Catholic Culture Resources
Catholic Culture Resources


By Diogenes ( articles ) | Mar 17, 2004

Eastern Massachusetts Episcopalians have endorsed -- whatever that may mean -- the Supreme Judicial Court ruling on same-sex marriage. The bishops prepared a statement calling for prayerful dialogue:

"We encourage our congregations to continue to be in active conversation on this matter. Listening and seeking the truth together in unity is what God is calling all of us to do in this challenging time," they said.

"Blood on our sheets, not in our streets!" might serve as the motto for today's self-consciously enlightened churchmen. In the case of gay unions, the pretense that Massachusetts' ECUSA bishops are engaged with the laity in seeking some yet-to-be-discovered truth is laughable. Having won the trick in the courts, active conversation is the last thing they want, and unity -- like "peace" in the language of Leninists -- is a code word for the elimination of opposition. Ecumenism fans may remember the example of respectful listening provided by these same prelates back when the speaker was the Holy See's Congregation for Divine Worship:

The Episcopal bishops of Massachusetts, in a rare public challenge to the Catholic Church, are warning that a steady stream of comments by Vatican officials critical of gays in the priesthood could lead to hate crimes in the United States. In interviews yesterday, the bishop of Massachusetts, M. Thomas Shaw, his suffragan, or assistant, bishop, Roy F. Cederholm Jr., and a bishop-elect, Gayle Elizabeth Harris, all said they believe the danger to gays and lesbians is so great that they feel compelled to speak out despite their reservations about wading into another denomination's controversy. Shaw, the top Episcopal bishop in the state and head of the nation's largest Episcopal diocese, said he was particularly upset by a report from Rome last week that a Vatican cardinal, Jorge Arturo Medina Estevez, said "a homosexual person ... is not suitable to receive the sacrament of holy orders."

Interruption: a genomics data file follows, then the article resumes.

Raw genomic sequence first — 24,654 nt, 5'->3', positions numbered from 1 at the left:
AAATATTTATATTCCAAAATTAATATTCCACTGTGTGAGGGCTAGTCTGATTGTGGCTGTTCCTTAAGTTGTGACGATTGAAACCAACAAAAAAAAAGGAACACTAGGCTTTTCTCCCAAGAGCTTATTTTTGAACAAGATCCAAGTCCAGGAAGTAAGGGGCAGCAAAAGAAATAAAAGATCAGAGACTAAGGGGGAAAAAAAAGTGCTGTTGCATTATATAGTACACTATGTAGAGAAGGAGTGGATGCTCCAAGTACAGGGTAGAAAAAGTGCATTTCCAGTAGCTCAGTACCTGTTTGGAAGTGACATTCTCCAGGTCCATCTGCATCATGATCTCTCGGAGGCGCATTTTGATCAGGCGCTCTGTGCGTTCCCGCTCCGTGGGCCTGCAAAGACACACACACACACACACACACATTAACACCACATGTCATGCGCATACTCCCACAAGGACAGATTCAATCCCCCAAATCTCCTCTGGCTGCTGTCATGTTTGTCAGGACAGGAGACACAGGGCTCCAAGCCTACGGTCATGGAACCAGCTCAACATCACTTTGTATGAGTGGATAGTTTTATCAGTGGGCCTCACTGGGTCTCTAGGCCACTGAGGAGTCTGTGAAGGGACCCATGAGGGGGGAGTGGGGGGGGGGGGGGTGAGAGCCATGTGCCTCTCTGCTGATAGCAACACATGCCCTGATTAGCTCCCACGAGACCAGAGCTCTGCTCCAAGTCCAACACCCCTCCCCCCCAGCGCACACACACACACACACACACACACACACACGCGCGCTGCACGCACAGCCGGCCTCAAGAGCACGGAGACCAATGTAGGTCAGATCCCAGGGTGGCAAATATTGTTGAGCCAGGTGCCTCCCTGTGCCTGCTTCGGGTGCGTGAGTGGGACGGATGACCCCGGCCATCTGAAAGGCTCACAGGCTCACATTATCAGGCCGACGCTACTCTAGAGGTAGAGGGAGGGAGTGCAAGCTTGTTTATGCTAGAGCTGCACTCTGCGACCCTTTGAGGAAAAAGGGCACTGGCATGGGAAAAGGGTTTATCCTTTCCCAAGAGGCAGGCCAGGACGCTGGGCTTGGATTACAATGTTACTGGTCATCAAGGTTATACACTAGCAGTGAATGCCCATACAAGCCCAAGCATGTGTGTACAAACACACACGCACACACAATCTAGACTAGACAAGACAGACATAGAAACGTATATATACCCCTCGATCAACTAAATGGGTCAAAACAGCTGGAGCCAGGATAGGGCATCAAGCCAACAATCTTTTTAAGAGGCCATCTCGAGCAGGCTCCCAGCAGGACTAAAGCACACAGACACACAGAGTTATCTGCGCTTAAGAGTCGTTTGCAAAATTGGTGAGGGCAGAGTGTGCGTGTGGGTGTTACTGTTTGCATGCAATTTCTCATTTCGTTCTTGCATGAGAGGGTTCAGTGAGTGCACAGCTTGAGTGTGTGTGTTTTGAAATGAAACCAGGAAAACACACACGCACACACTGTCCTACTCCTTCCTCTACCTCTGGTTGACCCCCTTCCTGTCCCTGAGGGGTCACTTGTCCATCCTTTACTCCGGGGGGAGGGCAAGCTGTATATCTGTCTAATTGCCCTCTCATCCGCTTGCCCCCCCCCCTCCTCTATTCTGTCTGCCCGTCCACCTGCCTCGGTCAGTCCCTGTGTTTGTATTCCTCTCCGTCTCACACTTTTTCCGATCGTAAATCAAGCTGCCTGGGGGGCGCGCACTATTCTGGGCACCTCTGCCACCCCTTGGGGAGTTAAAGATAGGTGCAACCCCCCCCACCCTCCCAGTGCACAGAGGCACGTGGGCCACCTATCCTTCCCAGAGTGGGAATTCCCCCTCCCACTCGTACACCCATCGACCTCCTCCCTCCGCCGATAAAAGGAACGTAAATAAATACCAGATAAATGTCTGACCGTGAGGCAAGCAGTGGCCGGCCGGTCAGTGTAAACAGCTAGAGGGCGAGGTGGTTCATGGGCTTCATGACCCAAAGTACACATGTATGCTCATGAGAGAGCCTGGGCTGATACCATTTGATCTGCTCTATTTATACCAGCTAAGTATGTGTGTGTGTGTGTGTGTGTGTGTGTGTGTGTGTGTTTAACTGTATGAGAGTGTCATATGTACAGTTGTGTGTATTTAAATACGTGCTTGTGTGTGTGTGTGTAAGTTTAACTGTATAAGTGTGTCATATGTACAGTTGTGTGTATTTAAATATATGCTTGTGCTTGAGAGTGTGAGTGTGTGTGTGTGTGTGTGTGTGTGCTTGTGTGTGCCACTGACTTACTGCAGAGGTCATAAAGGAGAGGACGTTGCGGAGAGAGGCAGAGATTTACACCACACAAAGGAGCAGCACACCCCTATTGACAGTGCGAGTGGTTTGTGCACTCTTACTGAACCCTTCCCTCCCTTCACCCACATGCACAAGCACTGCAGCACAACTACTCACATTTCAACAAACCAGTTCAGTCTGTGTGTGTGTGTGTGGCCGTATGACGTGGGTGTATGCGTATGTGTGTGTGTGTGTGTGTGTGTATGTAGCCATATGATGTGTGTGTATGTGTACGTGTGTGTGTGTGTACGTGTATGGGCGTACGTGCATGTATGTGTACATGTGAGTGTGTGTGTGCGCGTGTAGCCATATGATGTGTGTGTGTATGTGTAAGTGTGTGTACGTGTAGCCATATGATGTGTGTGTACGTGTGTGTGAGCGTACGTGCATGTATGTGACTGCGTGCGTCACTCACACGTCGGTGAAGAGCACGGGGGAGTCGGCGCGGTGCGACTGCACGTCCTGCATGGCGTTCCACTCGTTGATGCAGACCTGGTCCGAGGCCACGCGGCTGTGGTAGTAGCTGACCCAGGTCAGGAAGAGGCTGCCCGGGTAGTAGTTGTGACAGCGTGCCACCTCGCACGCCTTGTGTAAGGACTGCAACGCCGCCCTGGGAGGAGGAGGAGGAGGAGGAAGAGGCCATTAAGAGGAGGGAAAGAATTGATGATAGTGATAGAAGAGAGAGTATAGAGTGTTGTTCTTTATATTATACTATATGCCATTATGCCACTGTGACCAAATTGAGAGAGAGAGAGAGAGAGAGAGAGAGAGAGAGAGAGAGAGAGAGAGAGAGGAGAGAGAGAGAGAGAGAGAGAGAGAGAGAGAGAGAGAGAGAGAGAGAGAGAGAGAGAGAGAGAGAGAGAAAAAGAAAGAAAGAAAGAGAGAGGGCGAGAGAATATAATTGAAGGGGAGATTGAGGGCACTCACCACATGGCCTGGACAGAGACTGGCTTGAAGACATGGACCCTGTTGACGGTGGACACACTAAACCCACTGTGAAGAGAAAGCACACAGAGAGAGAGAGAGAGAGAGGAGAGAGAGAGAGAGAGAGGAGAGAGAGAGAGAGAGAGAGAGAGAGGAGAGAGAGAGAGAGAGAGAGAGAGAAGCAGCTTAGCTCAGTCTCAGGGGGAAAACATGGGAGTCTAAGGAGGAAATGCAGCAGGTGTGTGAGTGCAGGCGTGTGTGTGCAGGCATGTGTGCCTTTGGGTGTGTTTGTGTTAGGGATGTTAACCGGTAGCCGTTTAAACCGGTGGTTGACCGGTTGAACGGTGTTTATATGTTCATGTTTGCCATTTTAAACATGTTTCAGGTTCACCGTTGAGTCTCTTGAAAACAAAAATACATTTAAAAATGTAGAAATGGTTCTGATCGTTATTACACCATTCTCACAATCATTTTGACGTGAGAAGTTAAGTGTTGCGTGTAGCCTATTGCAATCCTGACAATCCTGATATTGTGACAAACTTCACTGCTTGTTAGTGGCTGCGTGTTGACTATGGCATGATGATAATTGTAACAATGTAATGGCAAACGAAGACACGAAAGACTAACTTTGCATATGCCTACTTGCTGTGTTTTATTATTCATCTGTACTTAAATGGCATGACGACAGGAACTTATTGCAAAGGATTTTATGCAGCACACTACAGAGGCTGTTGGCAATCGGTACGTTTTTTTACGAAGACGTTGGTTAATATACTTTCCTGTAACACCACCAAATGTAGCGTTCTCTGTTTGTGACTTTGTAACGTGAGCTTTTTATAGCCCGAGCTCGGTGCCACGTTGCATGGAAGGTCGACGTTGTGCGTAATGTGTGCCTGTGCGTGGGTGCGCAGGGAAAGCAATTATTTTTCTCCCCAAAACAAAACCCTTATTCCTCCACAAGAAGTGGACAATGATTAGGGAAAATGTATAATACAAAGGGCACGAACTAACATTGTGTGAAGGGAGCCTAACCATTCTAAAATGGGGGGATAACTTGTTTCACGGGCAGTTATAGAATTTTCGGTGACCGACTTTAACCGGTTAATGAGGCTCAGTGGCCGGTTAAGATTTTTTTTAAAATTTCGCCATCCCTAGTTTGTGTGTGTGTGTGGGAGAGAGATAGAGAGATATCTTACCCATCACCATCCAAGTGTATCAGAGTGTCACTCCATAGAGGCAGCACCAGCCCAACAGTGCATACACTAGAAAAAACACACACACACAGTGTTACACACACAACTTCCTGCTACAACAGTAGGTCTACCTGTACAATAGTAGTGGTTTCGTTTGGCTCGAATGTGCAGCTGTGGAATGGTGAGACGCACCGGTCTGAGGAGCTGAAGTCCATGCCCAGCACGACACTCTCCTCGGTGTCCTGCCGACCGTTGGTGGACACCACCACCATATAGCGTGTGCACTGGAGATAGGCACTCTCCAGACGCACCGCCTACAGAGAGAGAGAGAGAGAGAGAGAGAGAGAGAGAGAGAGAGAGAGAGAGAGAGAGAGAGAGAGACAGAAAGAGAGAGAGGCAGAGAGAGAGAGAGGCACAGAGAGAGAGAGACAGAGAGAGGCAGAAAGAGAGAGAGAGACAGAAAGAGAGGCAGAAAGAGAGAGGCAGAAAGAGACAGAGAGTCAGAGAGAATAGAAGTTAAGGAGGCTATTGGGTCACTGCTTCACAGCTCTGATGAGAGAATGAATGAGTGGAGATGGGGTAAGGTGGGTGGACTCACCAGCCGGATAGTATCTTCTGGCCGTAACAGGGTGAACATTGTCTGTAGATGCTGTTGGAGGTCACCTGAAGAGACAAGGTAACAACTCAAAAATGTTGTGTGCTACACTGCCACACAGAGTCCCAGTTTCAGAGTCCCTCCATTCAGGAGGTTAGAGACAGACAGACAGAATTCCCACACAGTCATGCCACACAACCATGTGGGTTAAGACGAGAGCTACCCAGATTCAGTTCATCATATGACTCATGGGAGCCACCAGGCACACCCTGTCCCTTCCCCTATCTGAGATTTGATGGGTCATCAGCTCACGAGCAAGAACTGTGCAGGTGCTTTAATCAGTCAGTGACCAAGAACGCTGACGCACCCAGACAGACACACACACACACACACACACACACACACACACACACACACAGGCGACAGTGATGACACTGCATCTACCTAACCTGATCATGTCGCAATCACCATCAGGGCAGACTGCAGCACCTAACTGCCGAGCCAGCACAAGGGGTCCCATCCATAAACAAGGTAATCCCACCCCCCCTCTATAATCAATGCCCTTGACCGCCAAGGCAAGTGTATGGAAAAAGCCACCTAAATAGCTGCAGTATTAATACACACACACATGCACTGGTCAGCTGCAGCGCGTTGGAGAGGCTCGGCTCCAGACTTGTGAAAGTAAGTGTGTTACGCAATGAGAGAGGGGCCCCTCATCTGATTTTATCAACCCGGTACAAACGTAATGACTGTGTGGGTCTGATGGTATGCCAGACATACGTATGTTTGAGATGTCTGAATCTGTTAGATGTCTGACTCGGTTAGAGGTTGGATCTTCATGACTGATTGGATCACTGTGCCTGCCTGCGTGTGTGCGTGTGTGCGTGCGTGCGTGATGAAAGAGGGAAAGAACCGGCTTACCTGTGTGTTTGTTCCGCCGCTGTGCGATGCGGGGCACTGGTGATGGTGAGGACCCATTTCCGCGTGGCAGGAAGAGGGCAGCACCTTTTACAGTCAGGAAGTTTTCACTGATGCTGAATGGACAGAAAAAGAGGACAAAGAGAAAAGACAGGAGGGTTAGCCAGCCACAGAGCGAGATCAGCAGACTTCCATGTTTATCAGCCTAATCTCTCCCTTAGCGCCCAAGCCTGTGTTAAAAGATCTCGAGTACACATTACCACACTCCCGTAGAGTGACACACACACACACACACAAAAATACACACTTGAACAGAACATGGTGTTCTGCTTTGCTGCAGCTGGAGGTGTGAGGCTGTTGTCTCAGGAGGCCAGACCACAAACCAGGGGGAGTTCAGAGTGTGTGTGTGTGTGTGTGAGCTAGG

In the mean streets of blue collar America, as we all know, Cardinal Medina Estevez's word is law, and hard hat homophobes trained their gaze ceaselessly on the CDW, waiting for the signal to commence a pogrom against gays. To be declared "not suitable for Orders" was the equivalent of a death sentence. The first to fall, naturally, were affiliates of ecclesial bodies welcoming of diversity in ministry. So quickly was the blood-dimmed tide unleashed that the first slayings anticipated the Cardinal's remarks by four years:

"I'm really concerned about hate crimes and homophobia that comes from supposedly responsible people making statements like this," Shaw said. Then, referring to a gay college student who was brutally beaten and left to die in a field in Wyoming in 1998, he added, "Matthew Shepard was an Episcopalian."

A martyr to the Thirty-Nine Articles. Active conversation, anyone?

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